The real problem, from my point of view, is not encrypting that value. The problem is that if they started with this value, what’s next? They seem, for what I have read, trying everybody (software developers, end users) to use their software to open their files. Maybe they’ll even charge software developers to be able to read NEF files (like MP3, and so on). I’m a software developer and really see the value in having all that info public and free. That’s why I use OggVorbis instead of MP3, where I can avoid (in my own apps, to begin with).

I really don’t know why Nikon could be doing this. They said is to give the best possible conversion, and so on, but that’s not a decision they can make. That’s a decision we, photographers, do when comparing the output from ACR, CaptureOne, etc. And that needs, in my opinion, to be like that, now and in the future. Nikon business is selling lenses and cameras. They can, for sure, try to open up and start selling software if they want to, but they can’t make their software the only choice.

I insist, encrypting the WB maybe is not a big problem. The real problem is what they might want to encrypt later.

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By: John Huber https://photoshopnews.com/2005/04/22/nikon-responds/comment-page-2/#comment-352 John Huber Tue, 26 Apr 2005 00:53:48 +0000 https://photoshopnews.com/?p=257#comment-352 AJM, I have a hard time understanding how Nikon can protect theyr WB calculating algorithm by encrypting the WB metadata in the RAW file. The result of an calculation does not show the algorithm. AJM,

I have a hard time understanding how Nikon can protect theyr WB calculating algorithm by encrypting the WB metadata in the RAW file. The result of an calculation does not show the algorithm.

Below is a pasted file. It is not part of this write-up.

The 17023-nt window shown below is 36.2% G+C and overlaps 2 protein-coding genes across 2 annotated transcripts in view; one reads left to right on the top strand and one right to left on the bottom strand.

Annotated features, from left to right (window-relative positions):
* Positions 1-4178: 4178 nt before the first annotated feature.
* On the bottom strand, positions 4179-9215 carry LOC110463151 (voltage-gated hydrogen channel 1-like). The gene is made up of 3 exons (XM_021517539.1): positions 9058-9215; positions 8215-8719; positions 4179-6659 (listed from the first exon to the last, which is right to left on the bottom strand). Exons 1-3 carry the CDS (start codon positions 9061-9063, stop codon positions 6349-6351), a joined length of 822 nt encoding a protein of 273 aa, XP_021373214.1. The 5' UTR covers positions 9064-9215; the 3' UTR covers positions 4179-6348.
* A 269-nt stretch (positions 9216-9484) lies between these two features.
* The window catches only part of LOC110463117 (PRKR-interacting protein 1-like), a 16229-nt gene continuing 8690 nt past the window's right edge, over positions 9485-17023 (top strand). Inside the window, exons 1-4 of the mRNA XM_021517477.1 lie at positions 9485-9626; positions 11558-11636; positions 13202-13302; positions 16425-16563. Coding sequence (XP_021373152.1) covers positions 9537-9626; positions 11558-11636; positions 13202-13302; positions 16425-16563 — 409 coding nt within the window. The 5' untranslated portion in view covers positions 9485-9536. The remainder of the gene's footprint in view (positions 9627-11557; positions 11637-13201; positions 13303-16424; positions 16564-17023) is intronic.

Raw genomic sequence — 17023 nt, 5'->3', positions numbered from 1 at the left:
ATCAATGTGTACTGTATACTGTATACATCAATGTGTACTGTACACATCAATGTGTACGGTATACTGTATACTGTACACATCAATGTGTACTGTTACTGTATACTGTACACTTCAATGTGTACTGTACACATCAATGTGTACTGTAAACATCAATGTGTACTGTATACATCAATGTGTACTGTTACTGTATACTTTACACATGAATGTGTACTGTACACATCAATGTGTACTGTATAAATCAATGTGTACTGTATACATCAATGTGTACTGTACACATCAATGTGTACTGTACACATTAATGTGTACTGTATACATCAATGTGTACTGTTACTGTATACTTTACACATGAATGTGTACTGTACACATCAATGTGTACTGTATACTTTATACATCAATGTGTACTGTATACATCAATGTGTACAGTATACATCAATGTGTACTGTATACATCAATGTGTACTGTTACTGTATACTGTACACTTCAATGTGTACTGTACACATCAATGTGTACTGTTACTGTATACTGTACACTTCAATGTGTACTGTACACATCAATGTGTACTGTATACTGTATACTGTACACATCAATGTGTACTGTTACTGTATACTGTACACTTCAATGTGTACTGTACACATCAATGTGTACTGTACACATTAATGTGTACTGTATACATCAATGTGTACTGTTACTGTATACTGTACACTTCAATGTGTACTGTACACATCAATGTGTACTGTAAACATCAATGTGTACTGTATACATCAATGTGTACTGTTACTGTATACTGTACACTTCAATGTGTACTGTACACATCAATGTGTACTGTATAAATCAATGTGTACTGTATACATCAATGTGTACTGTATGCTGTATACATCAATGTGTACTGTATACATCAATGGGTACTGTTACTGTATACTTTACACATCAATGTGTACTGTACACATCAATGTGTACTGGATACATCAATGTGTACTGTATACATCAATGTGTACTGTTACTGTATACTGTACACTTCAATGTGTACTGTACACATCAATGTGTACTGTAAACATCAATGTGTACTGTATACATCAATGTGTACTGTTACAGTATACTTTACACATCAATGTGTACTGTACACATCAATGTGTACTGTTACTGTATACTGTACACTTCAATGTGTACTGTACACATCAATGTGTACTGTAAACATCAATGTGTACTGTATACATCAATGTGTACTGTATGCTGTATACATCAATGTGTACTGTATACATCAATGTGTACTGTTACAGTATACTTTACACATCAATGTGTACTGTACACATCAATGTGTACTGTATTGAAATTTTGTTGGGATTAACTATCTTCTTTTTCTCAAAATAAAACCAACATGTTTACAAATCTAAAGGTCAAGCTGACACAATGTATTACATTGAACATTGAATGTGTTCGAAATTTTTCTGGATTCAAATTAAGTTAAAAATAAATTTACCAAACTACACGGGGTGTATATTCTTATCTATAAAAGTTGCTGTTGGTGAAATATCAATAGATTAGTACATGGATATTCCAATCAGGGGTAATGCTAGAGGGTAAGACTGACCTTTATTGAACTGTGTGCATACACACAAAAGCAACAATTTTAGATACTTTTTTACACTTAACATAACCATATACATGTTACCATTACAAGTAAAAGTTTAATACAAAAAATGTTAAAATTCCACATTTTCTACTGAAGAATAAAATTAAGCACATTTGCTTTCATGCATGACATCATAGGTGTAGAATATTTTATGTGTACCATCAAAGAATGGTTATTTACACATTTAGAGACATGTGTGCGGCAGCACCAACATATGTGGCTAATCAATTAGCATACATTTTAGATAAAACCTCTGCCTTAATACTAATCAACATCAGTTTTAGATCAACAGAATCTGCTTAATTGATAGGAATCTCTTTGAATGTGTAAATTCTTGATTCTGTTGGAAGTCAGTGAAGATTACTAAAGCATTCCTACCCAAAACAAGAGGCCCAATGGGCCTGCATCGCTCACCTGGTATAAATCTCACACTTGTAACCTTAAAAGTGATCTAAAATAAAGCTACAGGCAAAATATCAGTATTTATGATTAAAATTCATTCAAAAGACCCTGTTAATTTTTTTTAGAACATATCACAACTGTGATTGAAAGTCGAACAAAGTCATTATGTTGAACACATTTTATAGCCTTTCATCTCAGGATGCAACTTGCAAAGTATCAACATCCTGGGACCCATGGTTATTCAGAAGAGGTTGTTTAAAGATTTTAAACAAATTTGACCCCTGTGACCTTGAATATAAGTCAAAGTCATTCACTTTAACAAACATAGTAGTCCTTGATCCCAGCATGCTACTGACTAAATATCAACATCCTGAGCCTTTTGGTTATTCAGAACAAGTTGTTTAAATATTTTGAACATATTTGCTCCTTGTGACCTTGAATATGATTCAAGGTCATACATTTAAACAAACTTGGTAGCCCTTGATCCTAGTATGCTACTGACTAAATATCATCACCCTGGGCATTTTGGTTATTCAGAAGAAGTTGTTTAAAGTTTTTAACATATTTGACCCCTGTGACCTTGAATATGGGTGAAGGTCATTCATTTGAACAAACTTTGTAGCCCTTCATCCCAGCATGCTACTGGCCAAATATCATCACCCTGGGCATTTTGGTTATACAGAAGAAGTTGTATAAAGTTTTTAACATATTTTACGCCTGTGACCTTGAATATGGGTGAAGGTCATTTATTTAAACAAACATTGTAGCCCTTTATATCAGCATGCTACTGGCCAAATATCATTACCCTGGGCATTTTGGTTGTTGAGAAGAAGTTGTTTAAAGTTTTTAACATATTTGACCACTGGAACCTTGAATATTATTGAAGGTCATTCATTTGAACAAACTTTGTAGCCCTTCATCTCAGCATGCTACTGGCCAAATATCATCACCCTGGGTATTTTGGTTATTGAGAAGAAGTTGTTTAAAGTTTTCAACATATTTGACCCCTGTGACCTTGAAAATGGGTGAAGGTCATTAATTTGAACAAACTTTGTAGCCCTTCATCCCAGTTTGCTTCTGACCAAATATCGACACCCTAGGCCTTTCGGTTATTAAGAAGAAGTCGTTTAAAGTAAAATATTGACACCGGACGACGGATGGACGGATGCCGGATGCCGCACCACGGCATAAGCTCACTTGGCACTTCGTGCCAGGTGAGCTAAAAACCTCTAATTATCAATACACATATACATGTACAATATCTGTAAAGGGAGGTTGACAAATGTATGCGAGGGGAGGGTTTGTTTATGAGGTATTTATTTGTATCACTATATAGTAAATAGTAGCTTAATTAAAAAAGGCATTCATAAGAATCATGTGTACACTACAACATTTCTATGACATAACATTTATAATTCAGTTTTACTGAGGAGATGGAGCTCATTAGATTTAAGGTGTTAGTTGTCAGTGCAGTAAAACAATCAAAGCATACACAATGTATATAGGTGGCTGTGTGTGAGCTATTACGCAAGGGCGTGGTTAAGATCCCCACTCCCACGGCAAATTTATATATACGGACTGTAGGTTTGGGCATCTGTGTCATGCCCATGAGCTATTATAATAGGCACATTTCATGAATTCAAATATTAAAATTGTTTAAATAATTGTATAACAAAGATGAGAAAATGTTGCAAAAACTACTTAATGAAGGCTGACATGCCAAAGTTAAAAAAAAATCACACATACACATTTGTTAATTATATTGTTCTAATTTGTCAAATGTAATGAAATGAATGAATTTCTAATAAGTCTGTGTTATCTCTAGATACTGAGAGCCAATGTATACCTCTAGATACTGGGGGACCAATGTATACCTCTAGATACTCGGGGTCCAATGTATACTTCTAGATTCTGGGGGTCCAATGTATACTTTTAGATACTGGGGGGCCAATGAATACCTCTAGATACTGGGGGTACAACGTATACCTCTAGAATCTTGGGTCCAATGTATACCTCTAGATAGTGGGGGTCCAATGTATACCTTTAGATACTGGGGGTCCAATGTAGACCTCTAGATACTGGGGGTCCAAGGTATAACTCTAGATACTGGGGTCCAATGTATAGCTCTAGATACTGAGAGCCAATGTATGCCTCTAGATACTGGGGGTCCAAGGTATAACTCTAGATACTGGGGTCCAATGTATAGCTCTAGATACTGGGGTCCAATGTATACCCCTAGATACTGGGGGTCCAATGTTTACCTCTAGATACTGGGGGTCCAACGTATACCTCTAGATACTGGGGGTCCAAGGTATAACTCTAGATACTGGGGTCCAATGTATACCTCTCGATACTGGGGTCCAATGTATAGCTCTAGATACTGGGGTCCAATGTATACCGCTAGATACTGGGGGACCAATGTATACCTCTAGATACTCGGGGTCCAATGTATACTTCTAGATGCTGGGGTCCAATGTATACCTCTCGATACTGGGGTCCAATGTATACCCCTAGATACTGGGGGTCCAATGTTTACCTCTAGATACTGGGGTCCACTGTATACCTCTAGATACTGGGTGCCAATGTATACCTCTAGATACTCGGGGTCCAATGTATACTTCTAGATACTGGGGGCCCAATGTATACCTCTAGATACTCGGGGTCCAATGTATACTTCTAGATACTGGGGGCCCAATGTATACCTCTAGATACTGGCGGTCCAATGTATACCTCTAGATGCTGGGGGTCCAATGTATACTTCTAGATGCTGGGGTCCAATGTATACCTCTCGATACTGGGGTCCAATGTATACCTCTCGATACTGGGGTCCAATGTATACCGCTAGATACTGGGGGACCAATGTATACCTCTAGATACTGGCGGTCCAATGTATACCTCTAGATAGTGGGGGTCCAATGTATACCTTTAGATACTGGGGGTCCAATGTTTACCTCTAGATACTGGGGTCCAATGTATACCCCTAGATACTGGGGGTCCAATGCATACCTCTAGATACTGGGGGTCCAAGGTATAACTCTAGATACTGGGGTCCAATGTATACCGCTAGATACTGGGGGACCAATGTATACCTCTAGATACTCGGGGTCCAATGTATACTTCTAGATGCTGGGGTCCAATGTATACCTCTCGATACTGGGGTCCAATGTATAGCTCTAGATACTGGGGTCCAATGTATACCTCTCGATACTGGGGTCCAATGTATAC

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By: AJM https://photoshopnews.com/2005/04/22/nikon-responds/comment-page-2/#comment-351 AJM Tue, 26 Apr 2005 00:42:39 +0000 https://photoshopnews.com/?p=257#comment-351 Jack, I think the keyword is "will". From what I understand ACR with support of the Rebel XT and the Nikon D2x is due soon. (If I remember all of this correctly) AJM Jack,
I think the keyword is “will”.
From what I understand ACR with support of the Rebel XT and the Nikon D2x is due soon. (If I remember all of this correctly)

AJM

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By: Jack Goodman https://photoshopnews.com/2005/04/22/nikon-responds/comment-page-2/#comment-349 Jack Goodman Mon, 25 Apr 2005 23:21:58 +0000 https://photoshopnews.com/?p=257#comment-349 Martin Evening, You state that CS2 will support D2X NEF's (minus the white balance function). Every time I try to open a D2X NEF in CS2 I get a message that says that CS2 does not recognize this type of file. Am I missing something/ JLG Martin Evening, You state that CS2 will support D2X NEF’s (minus the white balance function). Every time I try to open a D2X NEF in CS2 I get a message that says that CS2 does not recognize this type of file. Am I missing something/

JLG